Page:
What happened in the recent series against Sri Lanka was a shock to the system, but it was hardly grounds for some of the drastic action that some cricketing quarters are calling for.
Just as one swallow does not a summer make, one series defeat does not an alliance break. This is hardly the time for panic and spilling milk. South Africa simply have to drink their cuppa contemplative Ceylon tea, then endeavour to be more thorough in their preparations.
It was quite galling to hear the Proteas admit that they hardly knew the Sri Lankan team. In this modern era of footage and informants, it was quite a thing to admit to.
It is unlike South Africa to not find a way to get the necessary dirt on their foes, however innocuous they might have seemed on paper.
Thus, they were swiftly reminded by the visiting Lankans that sport still writes its own narratives, and that underdogs can still have their day in the sun.
No one saw it coming, especially after the manner in which South Africa disposed of Pakistan just the other day.
Sri Lanka were supposed to be a procession; a chance for batsmen to fill their boots, and bowlers to enhance reputations.
And then, thrillingly, the visitors chose to ignore that storyline. For the neutral observer, especially one conscious of all that Sri Lanka are going through, the fortnight was surreal.
As Du Plessis himself pointed out, thrilling cricket is good for the game. Naturally, he and his team might have enjoyed the thrills a lot more if the result ended in their favour.
The biggest obstacle standing in South Africa’s way – and which may have contributed in some way to the shambles against Sri Lanka - is the upcoming World Cup.
It is an obsession of South African sport, and one of the prime reasons that Gibson was hired for the job. He has already shown that he can win international trophies with a team dynamic as complicated as the West Indies.
The thinking, then, was that he would be the man to harness a wealth of South African talents into one green machine that takes that elusive, final step.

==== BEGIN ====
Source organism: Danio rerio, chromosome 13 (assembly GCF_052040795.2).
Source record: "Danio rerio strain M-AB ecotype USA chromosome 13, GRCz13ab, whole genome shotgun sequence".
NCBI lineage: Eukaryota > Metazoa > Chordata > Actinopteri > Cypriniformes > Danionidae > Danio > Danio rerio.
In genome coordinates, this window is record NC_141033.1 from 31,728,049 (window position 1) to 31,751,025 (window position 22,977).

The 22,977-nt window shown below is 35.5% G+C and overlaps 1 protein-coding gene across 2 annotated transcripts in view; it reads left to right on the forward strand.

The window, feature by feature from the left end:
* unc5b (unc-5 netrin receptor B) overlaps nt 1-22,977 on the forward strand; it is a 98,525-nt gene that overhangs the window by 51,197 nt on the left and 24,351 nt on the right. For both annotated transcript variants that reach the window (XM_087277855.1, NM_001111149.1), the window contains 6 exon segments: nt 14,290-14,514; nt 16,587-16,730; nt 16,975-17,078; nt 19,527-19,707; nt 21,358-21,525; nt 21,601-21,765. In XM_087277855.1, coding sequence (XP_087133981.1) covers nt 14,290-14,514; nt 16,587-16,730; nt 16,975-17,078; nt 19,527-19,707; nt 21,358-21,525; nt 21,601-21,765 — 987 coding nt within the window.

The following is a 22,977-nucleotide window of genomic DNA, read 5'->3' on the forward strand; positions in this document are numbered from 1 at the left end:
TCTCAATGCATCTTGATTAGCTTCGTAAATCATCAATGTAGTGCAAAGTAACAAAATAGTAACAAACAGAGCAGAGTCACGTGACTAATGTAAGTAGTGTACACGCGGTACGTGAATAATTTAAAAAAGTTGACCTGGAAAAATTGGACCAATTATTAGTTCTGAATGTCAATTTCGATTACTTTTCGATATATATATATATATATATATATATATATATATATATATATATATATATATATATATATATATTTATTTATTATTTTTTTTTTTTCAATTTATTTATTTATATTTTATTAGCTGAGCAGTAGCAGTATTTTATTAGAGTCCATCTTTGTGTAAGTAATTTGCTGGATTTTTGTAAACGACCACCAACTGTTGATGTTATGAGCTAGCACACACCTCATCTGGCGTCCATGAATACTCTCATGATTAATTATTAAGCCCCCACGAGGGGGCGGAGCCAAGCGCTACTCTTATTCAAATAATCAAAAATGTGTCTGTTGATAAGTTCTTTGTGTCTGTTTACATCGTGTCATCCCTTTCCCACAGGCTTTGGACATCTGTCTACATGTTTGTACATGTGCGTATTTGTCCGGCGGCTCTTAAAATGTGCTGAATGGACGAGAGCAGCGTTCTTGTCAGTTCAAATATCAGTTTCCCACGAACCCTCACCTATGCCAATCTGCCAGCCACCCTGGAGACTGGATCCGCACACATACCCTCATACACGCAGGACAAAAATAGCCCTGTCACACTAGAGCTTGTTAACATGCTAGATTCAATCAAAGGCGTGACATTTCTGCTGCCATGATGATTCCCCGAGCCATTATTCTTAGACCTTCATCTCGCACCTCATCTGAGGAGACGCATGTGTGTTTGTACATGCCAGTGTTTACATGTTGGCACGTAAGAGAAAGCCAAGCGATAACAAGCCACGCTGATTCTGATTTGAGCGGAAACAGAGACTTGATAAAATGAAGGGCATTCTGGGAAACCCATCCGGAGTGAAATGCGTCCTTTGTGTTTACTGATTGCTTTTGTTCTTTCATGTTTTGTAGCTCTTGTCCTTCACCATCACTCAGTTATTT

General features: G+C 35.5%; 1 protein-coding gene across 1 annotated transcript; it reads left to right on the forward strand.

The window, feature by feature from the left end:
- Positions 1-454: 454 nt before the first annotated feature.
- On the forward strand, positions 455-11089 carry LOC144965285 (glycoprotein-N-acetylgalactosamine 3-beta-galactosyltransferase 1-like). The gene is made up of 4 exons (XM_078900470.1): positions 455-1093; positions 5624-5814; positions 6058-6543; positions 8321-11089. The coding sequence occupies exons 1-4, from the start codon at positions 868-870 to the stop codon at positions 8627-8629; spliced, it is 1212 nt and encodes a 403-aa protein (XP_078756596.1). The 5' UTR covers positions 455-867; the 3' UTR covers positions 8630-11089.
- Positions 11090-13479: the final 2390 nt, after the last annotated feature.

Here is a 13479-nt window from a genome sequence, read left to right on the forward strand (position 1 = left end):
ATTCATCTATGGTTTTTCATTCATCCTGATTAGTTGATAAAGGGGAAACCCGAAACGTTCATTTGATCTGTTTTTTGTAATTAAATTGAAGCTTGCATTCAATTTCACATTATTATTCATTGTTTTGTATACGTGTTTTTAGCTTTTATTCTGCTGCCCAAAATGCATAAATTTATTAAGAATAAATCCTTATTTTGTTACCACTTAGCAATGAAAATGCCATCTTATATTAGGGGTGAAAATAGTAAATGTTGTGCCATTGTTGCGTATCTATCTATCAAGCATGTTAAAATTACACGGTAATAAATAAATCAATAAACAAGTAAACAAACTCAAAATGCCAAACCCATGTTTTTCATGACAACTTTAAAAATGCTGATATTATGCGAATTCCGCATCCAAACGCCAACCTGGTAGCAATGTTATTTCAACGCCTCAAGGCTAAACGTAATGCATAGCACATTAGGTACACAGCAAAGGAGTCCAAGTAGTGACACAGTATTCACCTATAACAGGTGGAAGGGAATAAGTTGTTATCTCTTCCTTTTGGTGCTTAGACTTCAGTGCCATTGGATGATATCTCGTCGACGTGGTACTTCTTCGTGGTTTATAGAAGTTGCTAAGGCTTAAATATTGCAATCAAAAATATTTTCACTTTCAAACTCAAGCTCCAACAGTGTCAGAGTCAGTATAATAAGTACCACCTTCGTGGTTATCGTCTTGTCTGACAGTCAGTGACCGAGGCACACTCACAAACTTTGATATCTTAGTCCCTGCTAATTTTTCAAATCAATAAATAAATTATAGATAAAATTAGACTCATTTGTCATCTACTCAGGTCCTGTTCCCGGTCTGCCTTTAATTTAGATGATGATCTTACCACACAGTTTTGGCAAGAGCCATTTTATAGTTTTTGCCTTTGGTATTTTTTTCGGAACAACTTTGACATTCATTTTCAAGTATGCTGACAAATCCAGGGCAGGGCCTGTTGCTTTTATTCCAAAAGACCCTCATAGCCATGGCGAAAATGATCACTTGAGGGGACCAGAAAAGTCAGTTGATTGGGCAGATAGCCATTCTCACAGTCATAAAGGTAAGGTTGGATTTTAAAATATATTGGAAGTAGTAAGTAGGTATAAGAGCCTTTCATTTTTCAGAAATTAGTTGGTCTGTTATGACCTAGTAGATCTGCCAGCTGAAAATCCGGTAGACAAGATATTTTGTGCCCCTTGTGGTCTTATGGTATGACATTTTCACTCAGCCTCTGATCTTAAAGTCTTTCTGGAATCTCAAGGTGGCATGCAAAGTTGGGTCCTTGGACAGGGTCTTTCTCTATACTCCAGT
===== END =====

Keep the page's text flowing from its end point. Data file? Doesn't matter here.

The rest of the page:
Gibson is a straight shooter.
There is no fluff, or pretence or excuse. He admitted that his side were not good enough, just as readily as he had praised them when they have done well over the course of his 18-month tenure.
He and Du Plessis are tied at the hip, kindred souls in plotting the best way forward for their team.
Both men have been around the block.
In the current climate it is instructive to remember that Du Plessis turned down a Kolpak offer when he was still a young man, with the cricketing world as his oyster.
He had watched his best pal AB de Villiers make the leap into international stardom almost immediately after school, while Du Plessis had to take the long road.
A distinguished career in Lancashire club cricket, then the county’s second side. And then the country itself started asking about the kid from Pretoria called Francois.
No one would have blamed him back then if he went through the qualifying process, and seen what English cricket could offer.
Indeed, there would be few eyebrows raised if a youngster of similar stock did so now. Patriotism has a different price these days.
Du Plessis waited, until his chance came around. It wasn’t too long until he proved that his was the leadership style his country needed.
Similarly, Gibson has taken a long road to get to this point. When he chose the Proteas in 2017, he could just as easily have stayed in the England bowling coach gig – picked up easier money, and rode the wave of Barmy optimism right through to July 2019.
But, he too had loftier ambitions. He too wanted to carve out his own niche, and look to make history with a land close to his heart.
To listen or watch the pair in cahoots is telling. They read off the same page, and share the same obsession for the finer details.
That is why the Sri Lankan reversal was so surprising. It was unlike them.
That being said, it was a timely reminder for both that nothing can ever be taken for granted.
Gibson opined that Sri Lanka were a team with nothing to lose, and they played accordingly.
On the flip side of that coin, the Proteas were a team with much to lose, and they lost significant ground on the best Test side in the world.
For now, that is a story for another day.
An October day, even.
On the agenda now is their last bilateral series before they pick their World Cup squad. There are a few, lingering creases to iron out and, perhaps, some unemotional decisions to make.
Du Plessis and Gibson both know that only a quality squad, that covers all options, will deliver the holy grail for South African cricket.
They have had their ‘Japan’ moment, as some have dubbed the shock loss to Sri Lanka.
But, it wasn’t in a World Cup. It wasn’t a do-or-die affair. It was a wake-up call, and one that they have no doubt heeded.
Now, eyes wide open, Du Plessis and Gibson head into the final straight of preparations for the biggest challenge of their lives.@whamzam17
Independent on Saturday